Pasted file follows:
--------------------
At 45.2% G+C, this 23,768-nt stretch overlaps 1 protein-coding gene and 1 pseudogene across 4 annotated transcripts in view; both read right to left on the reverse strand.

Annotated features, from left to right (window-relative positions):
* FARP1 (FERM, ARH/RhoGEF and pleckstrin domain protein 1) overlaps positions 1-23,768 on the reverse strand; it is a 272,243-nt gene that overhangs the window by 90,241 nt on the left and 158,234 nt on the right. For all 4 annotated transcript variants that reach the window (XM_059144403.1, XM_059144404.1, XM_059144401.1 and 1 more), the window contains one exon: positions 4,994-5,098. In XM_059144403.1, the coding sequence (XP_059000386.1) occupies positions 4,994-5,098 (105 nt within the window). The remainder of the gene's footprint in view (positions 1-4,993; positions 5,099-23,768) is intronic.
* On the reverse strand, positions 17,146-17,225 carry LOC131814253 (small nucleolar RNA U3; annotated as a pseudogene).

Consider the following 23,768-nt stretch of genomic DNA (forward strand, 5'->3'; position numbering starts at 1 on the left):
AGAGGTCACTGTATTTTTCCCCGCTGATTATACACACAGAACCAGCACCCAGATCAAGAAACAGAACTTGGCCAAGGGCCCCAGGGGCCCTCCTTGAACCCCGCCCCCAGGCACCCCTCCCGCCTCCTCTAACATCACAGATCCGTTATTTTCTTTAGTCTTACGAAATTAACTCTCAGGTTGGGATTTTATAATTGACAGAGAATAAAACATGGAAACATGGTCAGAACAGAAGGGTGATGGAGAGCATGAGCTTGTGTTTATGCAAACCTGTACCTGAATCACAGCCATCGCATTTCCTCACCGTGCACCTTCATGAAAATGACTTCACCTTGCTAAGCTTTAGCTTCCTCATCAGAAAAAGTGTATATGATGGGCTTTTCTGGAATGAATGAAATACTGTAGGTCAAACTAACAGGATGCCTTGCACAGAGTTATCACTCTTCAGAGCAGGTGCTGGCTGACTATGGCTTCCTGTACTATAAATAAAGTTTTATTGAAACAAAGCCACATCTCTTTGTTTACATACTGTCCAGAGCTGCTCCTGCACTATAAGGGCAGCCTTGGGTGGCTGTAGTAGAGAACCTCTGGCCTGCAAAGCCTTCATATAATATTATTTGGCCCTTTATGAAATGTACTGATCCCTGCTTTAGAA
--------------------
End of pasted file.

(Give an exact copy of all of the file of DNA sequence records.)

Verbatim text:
At 45.2% G+C, this 23,768-nt stretch overlaps 1 protein-coding gene and 1 pseudogene across 4 annotated transcripts in view; both read right to left on the reverse strand.

Annotated features, from left to right (window-relative positions):
* FARP1 (FERM, ARH/RhoGEF and pleckstrin domain protein 1) overlaps positions 1-23,768 on the reverse strand; it is a 272,243-nt gene that overhangs the window by 90,241 nt on the left and 158,234 nt on the right. For all 4 annotated transcript variants that reach the window (XM_059144403.1, XM_059144404.1, XM_059144401.1 and 1 more), the window contains one exon: positions 4,994-5,098. In XM_059144403.1, the coding sequence (XP_059000386.1) occupies positions 4,994-5,098 (105 nt within the window). The remainder of the gene's footprint in view (positions 1-4,993; positions 5,099-23,768) is intronic.
* On the reverse strand, positions 17,146-17,225 carry LOC131814253 (small nucleolar RNA U3; annotated as a pseudogene).

Consider the following 23,768-nt stretch of genomic DNA (forward strand, 5'->3'; position numbering starts at 1 on the left):
AGAGGTCACTGTATTTTTCCCCGCTGATTATACACACAGAACCAGCACCCAGATCAAGAAACAGAACTTGGCCAAGGGCCCCAGGGGCCCTCCTTGAACCCCGCCCCCAGGCACCCCTCCCGCCTCCTCTAACATCACAGATCCGTTATTTTCTTTAGTCTTACGAAATTAACTCTCAGGTTGGGATTTTATAATTGACAGAGAATAAAACATGGAAACATGGTCAGAACAGAAGGGTGATGGAGAGCATGAGCTTGTGTTTATGCAAACCTGTACCTGAATCACAGCCATCGCATTTCCTCACCGTGCACCTTCATGAAAATGACTTCACCTTGCTAAGCTTTAGCTTCCTCATCAGAAAAAGTGTATATGATGGGCTTTTCTGGAATGAATGAAATACTGTAGGTCAAACTAACAGGATGCCTTGCACAGAGTTATCACTCTTCAGAGCAGGTGCTGGCTGACTATGGCTTCCTGTACTATAAATAAAGTTTTATTGAAACAAAGCCACATCTCTTTGTTTACATACTGTCCAGAGCTGCTCCTGCACTATAAGGGCAGCCTTGGGTGGCTGTAGTAGAGAACCTCTGGCCTGCAAAGCCTTCATATAATATTATTTGGCCCTTTATGAAATGTACTGATCCCTGCTTTAGAA